Different cultures treat workplace communication differently. Many people working in the United States for the first time may be shocked at the casual nature of conversations between colleagues and their superiors. In the United States personalities really come out (ever heard the phrase let your freak flag fly?), and while a subservient attitude toward the boss in all situations may be a norm in a native country, that is simply not the case here.
Small talk is a crucial aspect of communication. The brief conversation you have every morning with your colleagues in the hall as you make your way to your desk may not seem to matter much, but it does. If you learn the hidden meaning of small talk in US corporate culture, you can use it to your benefit.
Pro tip #1: Remember personal details that your coworkers mention in small talk (such as names of family members, pets, hobbies), and ask about them later.
Small talk is a good way to form a personal connection with each of your colleagues, no matter what level they may inhabit in your organization. This personal connection will affect how they interact with you on more professional matters, and will impact their attitude toward working with you. That is why it is important to make a good impression – and to maintain that good impression – through small talk.
Pro tip #2: Show others you are interested in what they have to say. You can do this by making a comment on what they have said and encouraging them to keep talking such as, “I didn’t know that, can you tell me more?”
Another function of small talk is to set the stage for future interactions. For example, as members of your team and a few other departments are arriving in the conference room a few minutes before a Monday meeting, the group may engage in light conversation about what they did over the weekend. This conversation, while seemingly unrelated to the meeting that is about to occur, sets the mood. This conversation helps everyone there to relax and to open up so that when the meeting does begin and the conversation turns to more important matters, everyone there will feel good about participating, and will be more willing to share their ideas in an open discussion.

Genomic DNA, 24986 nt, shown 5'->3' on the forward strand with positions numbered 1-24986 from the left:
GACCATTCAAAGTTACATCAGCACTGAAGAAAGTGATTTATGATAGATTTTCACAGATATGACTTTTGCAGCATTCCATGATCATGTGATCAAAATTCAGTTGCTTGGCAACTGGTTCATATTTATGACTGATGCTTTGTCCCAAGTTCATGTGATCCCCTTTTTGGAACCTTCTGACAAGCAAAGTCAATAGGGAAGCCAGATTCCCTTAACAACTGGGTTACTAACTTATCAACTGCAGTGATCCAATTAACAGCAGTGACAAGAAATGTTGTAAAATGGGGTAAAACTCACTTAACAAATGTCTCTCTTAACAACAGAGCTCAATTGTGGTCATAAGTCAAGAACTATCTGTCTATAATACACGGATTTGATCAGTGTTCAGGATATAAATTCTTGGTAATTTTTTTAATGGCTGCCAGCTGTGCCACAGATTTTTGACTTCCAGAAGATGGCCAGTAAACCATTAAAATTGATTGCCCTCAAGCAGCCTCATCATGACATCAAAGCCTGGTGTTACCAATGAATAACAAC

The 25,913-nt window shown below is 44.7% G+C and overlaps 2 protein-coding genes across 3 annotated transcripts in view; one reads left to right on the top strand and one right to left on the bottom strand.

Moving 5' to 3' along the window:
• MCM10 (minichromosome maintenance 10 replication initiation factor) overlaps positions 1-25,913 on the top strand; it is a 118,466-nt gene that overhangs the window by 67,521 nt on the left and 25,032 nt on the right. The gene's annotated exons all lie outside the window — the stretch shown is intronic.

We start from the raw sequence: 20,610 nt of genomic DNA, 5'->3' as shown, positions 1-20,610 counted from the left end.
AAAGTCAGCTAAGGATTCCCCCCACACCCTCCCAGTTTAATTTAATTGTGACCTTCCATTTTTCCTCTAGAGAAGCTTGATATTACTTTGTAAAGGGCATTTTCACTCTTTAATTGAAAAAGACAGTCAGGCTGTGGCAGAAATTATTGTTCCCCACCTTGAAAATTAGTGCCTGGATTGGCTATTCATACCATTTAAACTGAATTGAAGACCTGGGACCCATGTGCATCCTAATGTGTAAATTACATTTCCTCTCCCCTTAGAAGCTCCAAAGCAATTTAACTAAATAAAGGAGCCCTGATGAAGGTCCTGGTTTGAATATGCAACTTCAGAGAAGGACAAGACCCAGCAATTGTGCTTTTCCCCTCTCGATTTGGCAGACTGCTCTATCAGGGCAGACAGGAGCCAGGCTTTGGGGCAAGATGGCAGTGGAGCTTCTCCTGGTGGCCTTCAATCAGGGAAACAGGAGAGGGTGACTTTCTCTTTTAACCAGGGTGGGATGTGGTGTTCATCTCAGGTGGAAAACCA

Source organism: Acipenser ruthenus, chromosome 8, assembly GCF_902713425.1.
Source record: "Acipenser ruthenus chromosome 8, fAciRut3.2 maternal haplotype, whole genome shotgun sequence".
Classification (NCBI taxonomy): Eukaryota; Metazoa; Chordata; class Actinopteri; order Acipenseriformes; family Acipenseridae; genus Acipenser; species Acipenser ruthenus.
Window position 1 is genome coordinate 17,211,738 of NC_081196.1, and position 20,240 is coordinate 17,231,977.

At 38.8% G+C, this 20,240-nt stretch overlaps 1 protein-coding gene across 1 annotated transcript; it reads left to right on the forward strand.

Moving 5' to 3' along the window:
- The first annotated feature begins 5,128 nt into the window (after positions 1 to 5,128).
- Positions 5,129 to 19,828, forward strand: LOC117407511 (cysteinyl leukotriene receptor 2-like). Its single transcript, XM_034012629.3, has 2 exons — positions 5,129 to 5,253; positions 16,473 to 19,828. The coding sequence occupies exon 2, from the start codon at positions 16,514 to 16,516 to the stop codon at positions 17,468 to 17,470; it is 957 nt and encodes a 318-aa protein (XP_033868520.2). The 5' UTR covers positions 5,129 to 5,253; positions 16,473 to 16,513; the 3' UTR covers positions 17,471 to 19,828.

Pro tip #3: During small talk, stay calm. To maintain an overall positive attitude in the group, do not interrupt others, even if you really want to. Let them finish what they are saying before jumping in. (This is a good rule of thumb for any interaction.)
It is not uncommon for small talk with the boss to be on a more personal level. In other countries, it might be unthinkable to discuss relationships outside of work, activities done in your free time, and current events, but in the United States, these topics are fair game. It is certainly not recommended to be open about everything; every company is different.
Pro tip #4: Observe others in your company engaging in small talk and use their conversations to guide you.
The best way to figure out what is appropriate is to listen carefully to topics that others bring up in conversation and use those topics as a gauge. Of course, you should only share information that you are comfortable with sharing. The main point is to engage in casual small talk with as many members of your organization as possible, so that you can forge those personal relationships that will help you to excel in your position.
Pro tip #5: Make an effort to engage in pleasant small talk with everyone in your organization. This will help to set you apart as someone everyone wants to work with.
Small talk can open doors to greater opportunities. It is never a waste of time to engage in small talk with a person, especially if you do not know that person very well. By having a casual conversation with someone, you can, little by little, learn more about him or her. A casual conversation can also help that person to learn more about you. The more they learn about you the more likely they may be to volunteer to help you with that project you’re trying to get off the ground, or to introduce you to a higher-up in the organization you’ve been hoping to speak with.
Small talk is a skill that you can learn, like a yo-yo trick, or playing the banjo. One of the best ways to learn and improve your small talk skills is to watch others and pay attention. Listen carefully to the topics they discuss and their word choices. Look at their body language, hand gestures, and facial expressions, and listen to the tone of voice used.
Pro tip #6: Practice small talk. Practice it everywhere and with everyone you encounter. Practice with strangers (unlike in other places, talking to strangers is a completely acceptable thing to do in the United States). Practice with the grocery clerk, the librarian, and that lady at the café who remembers how you like your coffee. The more you practice, the closer you will be to mastering small talk.
Everyone does small talk a little differently. Using your observations of many different people, develop your own small talk style. The comments you make, the way you raise your eyebrows, what you do with your hands, and the tone of your voice when you say, “Wow!” all come together to make an impact on your listener. Your small talk style is unique to you.
The best way to really learn something is to seek out someone who can help you. A speech coach can help you to identify your strengths and weaknesses in the area of small talk, and can help you practice and perfect your small talk. At Lingua East, we want to help you succeed, and we’d love to help you develop your own small talk style. Contact us to master those small conversations that can lead to something bigger.